The Valparaiso University Storm Intercept Team was faced with a decision to either keep spotting massive, high-precipitation rain-wrapped storms in Kansas or take an adventure to northeast Colorado where confidence was extraordinarily high that an isolated supercell would develop and trek from Denver into Nebraska. Knowing that less moisture in CO typically results in beautiful storms and easy-to-spot tornadoes, as well as the fact that every storm chaser and his mother would be in Kansas, we took this route, stumbled upon hardly anyone and watched a picturesque storm for hours.
As there were initially two storms that looked formidable, we hesitated on committing to either for a long while. As the southern storm became increasingly intense and started destroying the northern storm with its heavy rain and hail core, it was clear that this one south of Fort Morgan, CO would win out. At first it had multiple scuddy lowerings, like it was not sure what it was doing.
The base was very thick and so was the hail core.
The lead vehicle watches.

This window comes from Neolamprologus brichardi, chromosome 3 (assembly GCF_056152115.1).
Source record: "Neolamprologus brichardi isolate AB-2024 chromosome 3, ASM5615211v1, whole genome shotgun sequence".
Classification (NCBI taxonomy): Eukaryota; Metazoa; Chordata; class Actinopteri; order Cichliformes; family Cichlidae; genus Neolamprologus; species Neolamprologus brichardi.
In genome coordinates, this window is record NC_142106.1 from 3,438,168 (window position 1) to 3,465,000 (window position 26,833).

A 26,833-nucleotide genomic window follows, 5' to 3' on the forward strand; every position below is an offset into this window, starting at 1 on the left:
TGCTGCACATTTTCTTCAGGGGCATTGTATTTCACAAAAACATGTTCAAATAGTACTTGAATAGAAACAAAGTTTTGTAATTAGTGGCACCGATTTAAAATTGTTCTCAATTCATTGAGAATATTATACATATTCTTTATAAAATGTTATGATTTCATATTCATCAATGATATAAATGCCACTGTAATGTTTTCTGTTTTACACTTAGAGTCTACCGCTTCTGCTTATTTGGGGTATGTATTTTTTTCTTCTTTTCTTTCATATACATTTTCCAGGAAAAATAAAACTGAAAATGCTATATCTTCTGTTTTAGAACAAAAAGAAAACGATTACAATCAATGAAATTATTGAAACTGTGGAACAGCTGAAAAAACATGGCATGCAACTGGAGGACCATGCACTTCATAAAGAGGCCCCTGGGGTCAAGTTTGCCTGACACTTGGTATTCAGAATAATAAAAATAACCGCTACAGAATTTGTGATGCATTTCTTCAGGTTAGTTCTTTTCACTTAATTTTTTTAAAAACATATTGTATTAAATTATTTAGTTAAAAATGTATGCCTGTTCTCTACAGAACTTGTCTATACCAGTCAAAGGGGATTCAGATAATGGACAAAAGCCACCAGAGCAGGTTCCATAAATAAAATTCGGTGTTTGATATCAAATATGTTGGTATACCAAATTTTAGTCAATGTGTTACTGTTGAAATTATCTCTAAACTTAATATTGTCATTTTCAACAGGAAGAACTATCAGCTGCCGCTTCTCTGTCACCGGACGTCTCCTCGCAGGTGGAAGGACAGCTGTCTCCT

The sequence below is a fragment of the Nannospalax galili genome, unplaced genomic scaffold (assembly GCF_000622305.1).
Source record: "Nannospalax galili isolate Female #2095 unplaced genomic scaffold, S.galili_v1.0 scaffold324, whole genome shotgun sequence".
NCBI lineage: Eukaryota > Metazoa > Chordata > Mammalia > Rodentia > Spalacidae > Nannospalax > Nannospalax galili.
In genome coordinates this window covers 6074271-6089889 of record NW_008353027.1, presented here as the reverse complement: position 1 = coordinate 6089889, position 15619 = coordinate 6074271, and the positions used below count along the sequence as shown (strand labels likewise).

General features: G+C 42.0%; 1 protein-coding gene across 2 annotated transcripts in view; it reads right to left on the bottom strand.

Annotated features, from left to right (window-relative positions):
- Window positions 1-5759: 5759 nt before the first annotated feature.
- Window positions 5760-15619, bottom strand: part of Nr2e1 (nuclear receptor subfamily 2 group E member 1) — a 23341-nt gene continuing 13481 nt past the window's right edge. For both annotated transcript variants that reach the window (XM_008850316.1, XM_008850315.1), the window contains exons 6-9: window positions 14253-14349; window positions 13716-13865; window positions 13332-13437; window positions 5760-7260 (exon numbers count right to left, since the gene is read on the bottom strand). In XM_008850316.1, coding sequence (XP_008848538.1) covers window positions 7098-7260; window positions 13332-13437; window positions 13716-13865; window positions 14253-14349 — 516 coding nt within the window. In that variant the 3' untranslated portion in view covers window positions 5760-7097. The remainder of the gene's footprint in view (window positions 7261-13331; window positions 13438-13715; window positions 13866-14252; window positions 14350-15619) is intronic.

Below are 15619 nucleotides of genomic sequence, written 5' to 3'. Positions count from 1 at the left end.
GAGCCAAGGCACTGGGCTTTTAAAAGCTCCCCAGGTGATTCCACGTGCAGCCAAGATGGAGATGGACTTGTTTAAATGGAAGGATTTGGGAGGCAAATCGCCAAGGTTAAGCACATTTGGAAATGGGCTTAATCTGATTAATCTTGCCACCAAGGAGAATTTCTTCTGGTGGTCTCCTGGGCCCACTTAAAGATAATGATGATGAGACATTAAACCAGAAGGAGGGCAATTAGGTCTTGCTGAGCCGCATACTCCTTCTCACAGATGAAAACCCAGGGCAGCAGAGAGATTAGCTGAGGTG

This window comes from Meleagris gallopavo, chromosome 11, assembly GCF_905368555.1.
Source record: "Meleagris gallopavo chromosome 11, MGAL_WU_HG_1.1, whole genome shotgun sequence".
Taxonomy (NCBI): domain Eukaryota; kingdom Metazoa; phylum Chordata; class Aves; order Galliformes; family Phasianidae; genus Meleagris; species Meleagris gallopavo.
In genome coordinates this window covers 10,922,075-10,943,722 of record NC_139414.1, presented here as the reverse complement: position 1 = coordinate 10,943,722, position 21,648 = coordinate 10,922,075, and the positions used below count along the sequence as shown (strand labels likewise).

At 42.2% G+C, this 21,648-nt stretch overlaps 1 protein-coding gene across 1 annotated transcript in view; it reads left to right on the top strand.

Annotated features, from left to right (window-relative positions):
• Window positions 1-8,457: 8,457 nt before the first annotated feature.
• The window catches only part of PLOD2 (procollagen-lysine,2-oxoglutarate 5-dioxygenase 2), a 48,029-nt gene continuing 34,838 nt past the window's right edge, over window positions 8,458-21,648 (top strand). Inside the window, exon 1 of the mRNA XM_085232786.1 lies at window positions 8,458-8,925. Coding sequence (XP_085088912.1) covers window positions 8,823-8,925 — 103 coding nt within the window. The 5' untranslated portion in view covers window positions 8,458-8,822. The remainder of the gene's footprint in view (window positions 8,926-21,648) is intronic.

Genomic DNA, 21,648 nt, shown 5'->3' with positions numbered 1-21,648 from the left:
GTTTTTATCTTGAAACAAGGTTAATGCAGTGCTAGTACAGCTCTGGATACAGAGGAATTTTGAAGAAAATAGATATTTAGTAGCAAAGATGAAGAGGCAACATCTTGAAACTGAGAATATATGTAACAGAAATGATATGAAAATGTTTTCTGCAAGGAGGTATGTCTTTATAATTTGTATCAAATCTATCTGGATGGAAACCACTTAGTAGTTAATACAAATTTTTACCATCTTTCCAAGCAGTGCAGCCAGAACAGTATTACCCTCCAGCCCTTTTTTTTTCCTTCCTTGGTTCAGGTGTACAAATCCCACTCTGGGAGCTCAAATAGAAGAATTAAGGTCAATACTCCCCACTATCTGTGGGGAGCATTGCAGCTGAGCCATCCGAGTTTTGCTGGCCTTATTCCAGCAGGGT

The ribbed scud at the surface tilting up into the vertical into the storm was amazing.
The chiseled mothership structure was incredible.
We all watch.
It put down a series of knobby lowerings with each subtle rear-flank downdraft surge and clear slot.
A second or third RFD surge finally consolidated the wall cloud into a large but compact lowering.
This lowering was further eroded into a tight and rapidly rotating cone which morphed into a very large funnel that never quite touched the ground, though tornadic winds were assumed at this point.
What a funnel.
Radar revealed the supercell’s complex inner structure. This tornado was situated within one of multiple occlusions, this one coincident with a tight hook echo just south of Fort Morgan. Meanwhile, a new mesocyclone was forming out ahead over our location.
It took one more wet RFD to tighten this wedge-shaped lowering into a classic elephant trunk tornado. It danced in the rain a bit before it lifted.
Knowing that this rotation was occluding and a new mesocyclone was forming ahead, we did the best we could to use a terrible road network to follow the storm. We opted to come in safely right behind it as another quick tornado formed.
The area of rotation it carouseled around was quickly tightening up but becoming extremely wrapped in rain and hail.
One short peek at a funnel and it was gone, dealing tornadic damage from this point onward as it crossed the road in front of us. The circular shape overhead was unreal.
We were cautiously following under the RFD in weird lighting and lots of strange motions.
We finally poked out from behind and were treated with a spectacular beast of a Colorado storm.